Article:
Cutting Action of a Single Diamond Under Simulated Borehole Conditions
- N.E. Garner (Esso Production Research Co.)
- Document ID
- Society of Petroleum Engineers
- Journal of Petroleum Technology
- Publication Date
- July 1967
- Document Type
- Journal Paper
- 937 - 942
- 1967. Society of Petroleum Engineers
- 1.5 Drill Bits, 1.6 Drilling Operations, 1.2.3 Rock properties, 4.3.4 Scale
- 3 in the last 30 days
- 199 since 2007
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Laboratory experiments were conducted to investigate the cutting of a single diamond on limestone and shale under simulated down-hole conditions. A high-pressure chamber was modified by adding a rock-rotating device so that planing tests could be run. Weight on the diamond, diamond geometry and differential pressure across the face of the rock were varied. It was found that (1) high differential pressure reduced the volume of rock cut by the diamond at a given bit weight by strengthening the rock and changing the mode of failure; (2) a finely powdered rock left in the bottom of the grooves reduced the volume cut by as much as 50 percent; and (3) orientation of a single diamond about the axis of a drill point had considerable influence on diamond cutting efficiency.
Diamond bits consist of many diamonds held in a matrix provided with water courses for fluid passage to clean, cool and lubricate the diamonds as they drill formation. Each diamond contributes its share to the overall effectiveness of a bit, but a lack of understanding of the performance of a single diamond has hampered efforts to engineer improvements in diamond bits. The need for those improvements prompted this study. This paper describes the findings of a laboratory investigation of the cutting action of a single diamond where the differential pressure between the wellbore and formation, diamond geometry and vertical force on the diamond were independently varied. The tests were conducted in a pressure chamber that provided relative horizontal motion (planing) between a rock and diamond under simulated down-hole pressure conditions.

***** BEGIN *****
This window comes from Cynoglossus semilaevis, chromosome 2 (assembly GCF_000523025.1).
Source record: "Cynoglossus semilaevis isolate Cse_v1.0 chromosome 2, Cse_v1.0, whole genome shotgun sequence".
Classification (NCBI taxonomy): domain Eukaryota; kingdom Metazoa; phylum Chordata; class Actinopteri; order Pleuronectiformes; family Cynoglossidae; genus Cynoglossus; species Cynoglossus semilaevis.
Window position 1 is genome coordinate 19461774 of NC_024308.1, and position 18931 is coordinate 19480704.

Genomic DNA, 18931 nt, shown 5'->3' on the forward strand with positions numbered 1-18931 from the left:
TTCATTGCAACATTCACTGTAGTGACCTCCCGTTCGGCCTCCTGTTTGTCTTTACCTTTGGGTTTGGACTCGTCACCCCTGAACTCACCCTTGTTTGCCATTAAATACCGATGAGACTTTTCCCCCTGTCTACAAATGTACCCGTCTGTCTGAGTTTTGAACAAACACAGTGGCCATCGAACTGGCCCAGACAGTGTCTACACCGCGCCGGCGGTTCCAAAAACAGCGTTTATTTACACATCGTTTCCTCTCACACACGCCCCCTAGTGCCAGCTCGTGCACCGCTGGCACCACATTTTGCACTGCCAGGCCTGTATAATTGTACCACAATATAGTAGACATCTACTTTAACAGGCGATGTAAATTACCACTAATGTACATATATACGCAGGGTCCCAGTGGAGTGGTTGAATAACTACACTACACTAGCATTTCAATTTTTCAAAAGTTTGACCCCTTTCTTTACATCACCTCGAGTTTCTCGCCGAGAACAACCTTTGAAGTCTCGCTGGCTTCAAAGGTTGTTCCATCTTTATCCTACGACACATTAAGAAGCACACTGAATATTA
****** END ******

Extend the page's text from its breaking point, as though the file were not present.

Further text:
HIGH-PRESSURE CHAMBER WITH ROTATING DEVICE
The high-pressure chamber used in previous rock mechanics studies' was modified for this study by addition of a rock-rotating device. The modified chamber (Fig. 1) differs from the old chamber in that the rock can be rotated to provide relative horizontal movement between the rock and the penetrator which may be a small element of a diamond or a drag bit. In this study the penetrator was a single diamond. The rock sample holder inside the chamber is mounted on a thrust bearing and is connected to the external drive mechanism by a stem that passes through two seal elements. The seal elements are needed to allow formation pressure to enter the bottom of the rock sample through a small hole in the stem. The Kapseal seal elements (Teflon boots backed by O-rings) provide low friction (hand free) even at differentials of 5,000 psi. The drive mechanism is a variable-speed transmission with a speed range from 0 to 30 rpm and an output torque of 2,800 in.-lb. A right-angle-drive gear box couples the drive to the stem. The new design has two independent pressure systems (formation and borehole) to simulate down-hole rock stress environment. Formation pressure enters from the bottom of the rock through a 6-in. diameter area, and borehole pressure acts over the remaining surface. A 1/4-in. layer of zero fluid loss oil-base mud poured over the top of the rock and an O-ring seal on bottom allow a differential between the borehole and formation pressures. Bayol 50 was used as the hydraulic fluid in the chamber. The differentials reported here were obtained by elevating the borehole pressure while keeping the formation pressure at zero.
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